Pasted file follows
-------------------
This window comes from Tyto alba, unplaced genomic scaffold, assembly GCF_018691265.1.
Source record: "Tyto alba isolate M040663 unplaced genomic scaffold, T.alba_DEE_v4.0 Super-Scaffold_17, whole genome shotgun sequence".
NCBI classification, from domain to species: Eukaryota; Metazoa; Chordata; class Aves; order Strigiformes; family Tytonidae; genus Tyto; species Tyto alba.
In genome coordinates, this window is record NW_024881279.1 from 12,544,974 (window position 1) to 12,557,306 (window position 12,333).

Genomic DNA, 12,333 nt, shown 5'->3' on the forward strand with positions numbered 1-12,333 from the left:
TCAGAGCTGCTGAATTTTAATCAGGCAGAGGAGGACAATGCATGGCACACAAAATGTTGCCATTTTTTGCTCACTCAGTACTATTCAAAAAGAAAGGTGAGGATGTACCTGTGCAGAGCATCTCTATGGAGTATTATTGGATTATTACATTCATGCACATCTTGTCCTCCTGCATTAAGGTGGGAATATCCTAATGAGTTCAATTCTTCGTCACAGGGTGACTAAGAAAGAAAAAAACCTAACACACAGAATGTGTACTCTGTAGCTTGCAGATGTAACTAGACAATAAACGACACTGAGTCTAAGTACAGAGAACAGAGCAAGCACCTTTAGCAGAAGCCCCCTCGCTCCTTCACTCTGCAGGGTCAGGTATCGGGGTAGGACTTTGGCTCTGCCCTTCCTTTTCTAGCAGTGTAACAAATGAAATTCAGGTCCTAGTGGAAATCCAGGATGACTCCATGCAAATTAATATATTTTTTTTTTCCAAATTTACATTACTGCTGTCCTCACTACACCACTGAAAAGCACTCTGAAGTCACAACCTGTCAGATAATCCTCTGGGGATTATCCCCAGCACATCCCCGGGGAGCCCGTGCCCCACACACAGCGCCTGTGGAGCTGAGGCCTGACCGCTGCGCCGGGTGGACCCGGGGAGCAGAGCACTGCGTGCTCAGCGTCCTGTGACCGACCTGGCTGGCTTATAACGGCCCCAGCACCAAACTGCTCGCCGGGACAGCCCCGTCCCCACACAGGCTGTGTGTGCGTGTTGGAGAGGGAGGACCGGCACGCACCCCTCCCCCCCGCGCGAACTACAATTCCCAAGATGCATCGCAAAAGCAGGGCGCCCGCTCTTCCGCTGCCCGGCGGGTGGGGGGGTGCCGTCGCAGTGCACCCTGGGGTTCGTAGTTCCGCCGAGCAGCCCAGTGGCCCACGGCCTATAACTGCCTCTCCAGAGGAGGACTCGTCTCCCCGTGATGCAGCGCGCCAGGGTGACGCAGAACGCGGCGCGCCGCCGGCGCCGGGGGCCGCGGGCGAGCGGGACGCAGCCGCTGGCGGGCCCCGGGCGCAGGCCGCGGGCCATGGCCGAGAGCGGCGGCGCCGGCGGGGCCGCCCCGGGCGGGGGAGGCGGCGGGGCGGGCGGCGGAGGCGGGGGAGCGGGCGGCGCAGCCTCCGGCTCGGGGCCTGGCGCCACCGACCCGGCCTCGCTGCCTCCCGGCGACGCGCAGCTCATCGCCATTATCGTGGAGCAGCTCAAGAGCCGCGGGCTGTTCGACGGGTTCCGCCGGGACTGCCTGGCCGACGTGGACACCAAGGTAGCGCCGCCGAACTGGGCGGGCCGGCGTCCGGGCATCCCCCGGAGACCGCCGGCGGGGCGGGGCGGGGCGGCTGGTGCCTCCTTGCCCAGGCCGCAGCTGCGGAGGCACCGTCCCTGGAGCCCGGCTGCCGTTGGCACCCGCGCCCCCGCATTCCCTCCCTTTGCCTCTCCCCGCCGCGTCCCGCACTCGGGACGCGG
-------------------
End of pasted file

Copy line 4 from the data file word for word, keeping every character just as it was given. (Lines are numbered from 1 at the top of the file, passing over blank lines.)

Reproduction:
In genome coordinates, this window is record NW_024881279.1 from 12,544,974 (window position 1) to 12,557,306 (window position 12,333).